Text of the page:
April 04, 2014 17:09
Sunken Soviet submarine poses no radiation danger - admiral
ST. PETERSBURG. April 4 (Interfax) - A senior admiral on Friday denied that Soviet nuclear-powered submarine Komsomolets, which sank 25 years ago, killing 42 sailors, poses any radiation danger and said there are no near-term plans to raise it from the Norwegian Sea floor.
"The sub is on the bottom at a depth of one and a half thousand meters. There are no plans so far to raise it. Neither the reactor nor the warheads of the sub pose any threat. There is a special protection system that works regardless of the circumstances," Vice Adm. Viktor Mardusin, deputy commander of Russia's Western Military District, told a news conference at the Interfax office in St. Petersburg.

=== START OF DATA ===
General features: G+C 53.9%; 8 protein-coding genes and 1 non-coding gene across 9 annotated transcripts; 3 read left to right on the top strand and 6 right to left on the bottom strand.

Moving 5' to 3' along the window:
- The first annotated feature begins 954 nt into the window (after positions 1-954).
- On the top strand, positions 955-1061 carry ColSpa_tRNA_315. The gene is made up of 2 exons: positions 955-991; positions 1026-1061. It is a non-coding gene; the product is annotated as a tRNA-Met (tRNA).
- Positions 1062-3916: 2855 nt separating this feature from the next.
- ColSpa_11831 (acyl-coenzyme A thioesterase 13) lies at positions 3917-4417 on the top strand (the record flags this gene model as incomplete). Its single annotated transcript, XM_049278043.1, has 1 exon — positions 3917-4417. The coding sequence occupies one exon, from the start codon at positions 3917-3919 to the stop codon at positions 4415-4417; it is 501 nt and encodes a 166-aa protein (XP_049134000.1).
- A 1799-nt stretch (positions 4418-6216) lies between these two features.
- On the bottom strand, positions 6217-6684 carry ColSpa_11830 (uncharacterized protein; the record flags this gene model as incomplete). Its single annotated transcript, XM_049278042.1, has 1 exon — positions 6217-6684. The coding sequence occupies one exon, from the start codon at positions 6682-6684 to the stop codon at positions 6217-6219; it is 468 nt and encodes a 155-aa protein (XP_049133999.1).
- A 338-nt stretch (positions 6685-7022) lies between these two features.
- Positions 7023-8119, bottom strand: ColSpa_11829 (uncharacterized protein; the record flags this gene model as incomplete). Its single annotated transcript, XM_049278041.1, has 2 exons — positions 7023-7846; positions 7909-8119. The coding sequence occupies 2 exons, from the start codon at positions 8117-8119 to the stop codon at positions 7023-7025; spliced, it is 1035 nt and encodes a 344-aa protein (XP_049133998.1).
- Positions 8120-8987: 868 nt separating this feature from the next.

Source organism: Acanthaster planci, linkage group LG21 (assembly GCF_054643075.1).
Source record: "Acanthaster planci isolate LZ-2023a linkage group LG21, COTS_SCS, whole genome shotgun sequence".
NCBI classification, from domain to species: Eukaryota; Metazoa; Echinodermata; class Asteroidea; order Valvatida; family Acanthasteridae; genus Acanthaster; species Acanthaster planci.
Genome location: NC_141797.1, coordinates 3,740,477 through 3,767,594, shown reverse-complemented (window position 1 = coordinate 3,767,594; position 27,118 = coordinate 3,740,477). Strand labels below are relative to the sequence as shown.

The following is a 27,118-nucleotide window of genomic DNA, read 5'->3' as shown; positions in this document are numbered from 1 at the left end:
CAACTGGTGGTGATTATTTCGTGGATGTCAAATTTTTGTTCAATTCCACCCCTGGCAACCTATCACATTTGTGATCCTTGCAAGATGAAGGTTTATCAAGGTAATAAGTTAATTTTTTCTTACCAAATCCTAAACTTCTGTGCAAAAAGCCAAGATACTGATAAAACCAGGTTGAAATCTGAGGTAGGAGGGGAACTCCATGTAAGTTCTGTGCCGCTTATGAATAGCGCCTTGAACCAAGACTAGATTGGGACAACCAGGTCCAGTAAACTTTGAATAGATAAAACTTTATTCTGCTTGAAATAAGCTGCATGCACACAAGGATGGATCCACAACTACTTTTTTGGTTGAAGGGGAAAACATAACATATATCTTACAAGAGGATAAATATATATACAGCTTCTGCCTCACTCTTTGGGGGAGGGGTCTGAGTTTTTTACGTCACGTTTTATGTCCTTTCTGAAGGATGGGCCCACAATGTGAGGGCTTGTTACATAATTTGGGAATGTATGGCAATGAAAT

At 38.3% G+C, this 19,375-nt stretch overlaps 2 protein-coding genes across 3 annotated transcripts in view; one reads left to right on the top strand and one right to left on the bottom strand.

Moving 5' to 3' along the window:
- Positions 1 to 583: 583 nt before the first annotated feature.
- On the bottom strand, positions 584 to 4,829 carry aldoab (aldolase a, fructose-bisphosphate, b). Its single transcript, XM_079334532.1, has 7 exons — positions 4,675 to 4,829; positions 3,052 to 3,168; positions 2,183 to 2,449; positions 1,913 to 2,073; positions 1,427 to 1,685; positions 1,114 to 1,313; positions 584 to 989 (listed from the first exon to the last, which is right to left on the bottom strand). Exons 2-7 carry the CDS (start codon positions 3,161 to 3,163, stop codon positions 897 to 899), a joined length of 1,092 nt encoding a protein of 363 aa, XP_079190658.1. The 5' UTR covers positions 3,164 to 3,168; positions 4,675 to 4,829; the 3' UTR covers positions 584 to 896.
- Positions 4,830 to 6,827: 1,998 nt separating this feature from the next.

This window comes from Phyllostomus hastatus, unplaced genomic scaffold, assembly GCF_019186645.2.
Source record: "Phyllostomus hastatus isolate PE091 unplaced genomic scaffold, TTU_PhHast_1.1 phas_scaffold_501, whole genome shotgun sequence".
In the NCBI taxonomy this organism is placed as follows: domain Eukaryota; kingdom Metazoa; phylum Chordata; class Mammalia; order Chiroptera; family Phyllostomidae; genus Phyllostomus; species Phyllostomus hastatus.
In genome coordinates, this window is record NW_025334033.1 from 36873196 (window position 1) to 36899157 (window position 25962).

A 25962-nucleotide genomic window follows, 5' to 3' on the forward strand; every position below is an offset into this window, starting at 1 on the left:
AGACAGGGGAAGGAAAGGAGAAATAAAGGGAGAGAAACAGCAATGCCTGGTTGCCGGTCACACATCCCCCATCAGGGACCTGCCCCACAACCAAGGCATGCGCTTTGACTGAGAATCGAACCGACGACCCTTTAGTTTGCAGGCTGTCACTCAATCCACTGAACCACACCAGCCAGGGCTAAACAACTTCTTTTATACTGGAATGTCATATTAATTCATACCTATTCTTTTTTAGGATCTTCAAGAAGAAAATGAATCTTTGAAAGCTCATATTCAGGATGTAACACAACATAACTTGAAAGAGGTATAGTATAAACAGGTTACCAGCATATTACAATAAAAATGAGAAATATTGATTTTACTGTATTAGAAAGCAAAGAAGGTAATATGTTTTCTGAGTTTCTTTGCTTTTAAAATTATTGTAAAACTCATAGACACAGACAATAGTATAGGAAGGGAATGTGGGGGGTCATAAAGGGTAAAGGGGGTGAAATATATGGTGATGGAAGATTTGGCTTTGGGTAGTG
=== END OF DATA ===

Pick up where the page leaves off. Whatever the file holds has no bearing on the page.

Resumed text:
The chairman of the St. Petersburg Club of Submarine Sailors and Navy Veterans, Igor Kurdin, said numerous expeditions, both Russian and foreign, had visited the site of the Komsomolets.
"There hasn't been a single instance of any [radiation] level being recorded that was above normal. The sub was covered with special material in a special operation to prevent leaks," Kurdin said.
He said the vessel might be raised eventually.
Forty-two people were killed and 27 rescued as the Komsomolets sank on April 7, 1989. Official reports said the cause of the disaster had been alleged fire in the stern compartment as a result of a fault in electric equipment.
The vessel set a submergence submarine depth record - 1,027 meters.
It lies at a depth of 1,600 meters 180 kilometers southwest of Medvezhy Island.
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